Kara: Oh yes, with Dr. Brock. Oh my gosh, when I was pregnant. I don’t know why I forgot about that, but we interviewed my practitioner, Dr. Barry Brock, together who is a very VBAC-supportive provider. That was a really fun conversation. I think I was 4 or 5 months pregnant at that point.

Meagan: Yeah. We really wanted to ask him some questions about VBAC. He was with you along your journey and he was so gracious to come on and talk with us. So yeah.

She has worked on so many amazing things, some of your favorite things I’m sure like Netflix, Stranger Things, which is definitely one of my favorites, Patrone Tequila, and some of your favorite women’s apparel brands at Target which is also my favorite store.

She started her own brand consulting agency, Always Friday, in 2019, and after the birth of her first daughter, Hadley, she experienced an emergency C-section with her and then a planned C-section, and then a miscarriage, and then went on to have a VBAC after two C-section story. We are going to hear all of the stories today. Thank you, Kara, for being here.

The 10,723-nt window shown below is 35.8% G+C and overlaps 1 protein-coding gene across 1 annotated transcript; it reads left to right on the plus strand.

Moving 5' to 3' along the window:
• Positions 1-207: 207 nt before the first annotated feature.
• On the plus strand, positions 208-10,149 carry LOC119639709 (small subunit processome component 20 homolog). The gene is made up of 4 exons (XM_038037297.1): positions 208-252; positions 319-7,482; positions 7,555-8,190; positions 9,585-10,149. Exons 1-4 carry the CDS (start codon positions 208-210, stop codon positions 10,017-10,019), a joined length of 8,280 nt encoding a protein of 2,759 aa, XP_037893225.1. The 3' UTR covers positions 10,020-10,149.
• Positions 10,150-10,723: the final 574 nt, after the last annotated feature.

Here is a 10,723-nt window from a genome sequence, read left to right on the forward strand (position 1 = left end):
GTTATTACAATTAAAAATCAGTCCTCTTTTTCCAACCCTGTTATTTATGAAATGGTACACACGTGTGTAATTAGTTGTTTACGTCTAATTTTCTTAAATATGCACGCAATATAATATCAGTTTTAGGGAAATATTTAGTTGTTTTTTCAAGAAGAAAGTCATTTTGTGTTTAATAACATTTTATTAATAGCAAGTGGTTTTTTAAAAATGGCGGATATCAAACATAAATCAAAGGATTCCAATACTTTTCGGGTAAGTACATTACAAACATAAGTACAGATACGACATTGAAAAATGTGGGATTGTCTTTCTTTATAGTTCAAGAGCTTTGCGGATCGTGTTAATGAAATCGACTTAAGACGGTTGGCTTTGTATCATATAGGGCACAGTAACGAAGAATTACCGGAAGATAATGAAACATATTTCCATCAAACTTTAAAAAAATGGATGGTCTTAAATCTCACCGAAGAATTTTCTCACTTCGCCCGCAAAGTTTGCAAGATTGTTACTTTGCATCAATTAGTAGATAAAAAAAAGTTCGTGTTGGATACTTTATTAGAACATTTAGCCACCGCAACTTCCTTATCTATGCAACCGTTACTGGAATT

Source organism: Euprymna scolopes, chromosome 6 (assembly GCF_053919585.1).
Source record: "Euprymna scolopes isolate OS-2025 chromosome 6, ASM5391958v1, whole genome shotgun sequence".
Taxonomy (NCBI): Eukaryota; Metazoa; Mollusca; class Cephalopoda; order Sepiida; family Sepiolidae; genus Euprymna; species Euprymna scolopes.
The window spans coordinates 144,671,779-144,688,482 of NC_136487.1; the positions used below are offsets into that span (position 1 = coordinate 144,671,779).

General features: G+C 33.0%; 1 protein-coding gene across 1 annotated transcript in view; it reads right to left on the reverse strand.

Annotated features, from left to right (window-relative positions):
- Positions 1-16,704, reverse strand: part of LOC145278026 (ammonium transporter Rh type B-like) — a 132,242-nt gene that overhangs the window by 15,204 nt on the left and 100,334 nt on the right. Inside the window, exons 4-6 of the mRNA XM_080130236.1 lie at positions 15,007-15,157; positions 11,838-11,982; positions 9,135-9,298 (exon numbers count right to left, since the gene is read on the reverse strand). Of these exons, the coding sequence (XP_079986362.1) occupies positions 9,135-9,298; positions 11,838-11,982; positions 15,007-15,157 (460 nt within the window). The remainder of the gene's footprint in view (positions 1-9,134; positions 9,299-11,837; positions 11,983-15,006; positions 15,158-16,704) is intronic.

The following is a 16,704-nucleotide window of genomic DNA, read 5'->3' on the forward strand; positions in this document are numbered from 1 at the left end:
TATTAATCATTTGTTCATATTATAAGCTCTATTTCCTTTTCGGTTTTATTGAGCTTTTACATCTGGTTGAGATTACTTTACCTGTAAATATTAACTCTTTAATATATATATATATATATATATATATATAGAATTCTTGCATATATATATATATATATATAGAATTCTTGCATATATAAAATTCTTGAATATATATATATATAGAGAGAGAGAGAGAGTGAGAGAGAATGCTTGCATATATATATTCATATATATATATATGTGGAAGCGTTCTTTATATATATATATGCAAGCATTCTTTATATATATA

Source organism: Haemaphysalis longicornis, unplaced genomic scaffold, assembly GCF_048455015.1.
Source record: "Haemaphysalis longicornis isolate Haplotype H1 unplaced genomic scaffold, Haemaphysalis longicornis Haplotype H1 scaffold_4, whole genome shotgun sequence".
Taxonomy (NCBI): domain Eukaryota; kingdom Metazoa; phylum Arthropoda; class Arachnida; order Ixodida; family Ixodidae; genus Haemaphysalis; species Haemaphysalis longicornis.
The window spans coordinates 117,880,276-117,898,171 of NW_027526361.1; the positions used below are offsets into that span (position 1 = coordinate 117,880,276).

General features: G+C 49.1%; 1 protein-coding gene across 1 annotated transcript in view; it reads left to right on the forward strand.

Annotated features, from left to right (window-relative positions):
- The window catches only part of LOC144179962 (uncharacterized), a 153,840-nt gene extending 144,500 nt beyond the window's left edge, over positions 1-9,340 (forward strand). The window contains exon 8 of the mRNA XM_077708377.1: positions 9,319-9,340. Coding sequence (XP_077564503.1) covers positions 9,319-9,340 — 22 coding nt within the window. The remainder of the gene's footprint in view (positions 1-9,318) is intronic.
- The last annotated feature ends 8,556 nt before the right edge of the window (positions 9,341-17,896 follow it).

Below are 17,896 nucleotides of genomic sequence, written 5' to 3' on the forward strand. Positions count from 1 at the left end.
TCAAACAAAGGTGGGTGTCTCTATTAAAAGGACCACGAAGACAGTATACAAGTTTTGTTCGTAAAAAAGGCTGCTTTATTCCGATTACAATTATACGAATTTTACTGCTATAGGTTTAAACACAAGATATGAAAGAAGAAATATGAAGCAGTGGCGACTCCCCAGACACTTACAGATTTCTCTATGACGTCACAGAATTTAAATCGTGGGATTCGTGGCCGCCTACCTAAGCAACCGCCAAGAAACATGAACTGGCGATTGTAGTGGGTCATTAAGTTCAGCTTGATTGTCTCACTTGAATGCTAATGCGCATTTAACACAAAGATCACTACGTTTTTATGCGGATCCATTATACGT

Kara: Yes. I’m so excited to be here. I love this community and I don’t think that I could have gotten to a place where I was having a VBAC without your podcast, without finding The VBAC Link Facebook group and just hearing other women really give me the encouragement to not do a third C-section. I am really happy. I’m just about three months postpartum now, so forgive me if I make no sense. Yeah. I’m just grateful for your guidance, your expertise, and all of the things that you pour your heart into as an expert on all things VBAC.

Meagan: Aw.

Kara: Thank you for that.

Meagan: Well, thank you so much. I’m so excited to hear this story because I haven’t even heard the full story. I just have this little blurb right here on my form, so I’m really excited to dive into it.

02:45 Review of the Week

Meagan: We do have a review of the week and I put Kara on the spot you guys because she actually took Needed during her pregnancy and first, I’m obsessed with Needed and love and trust Needed. You took it throughout pregnancy and I would just love to hear your review on Needed today.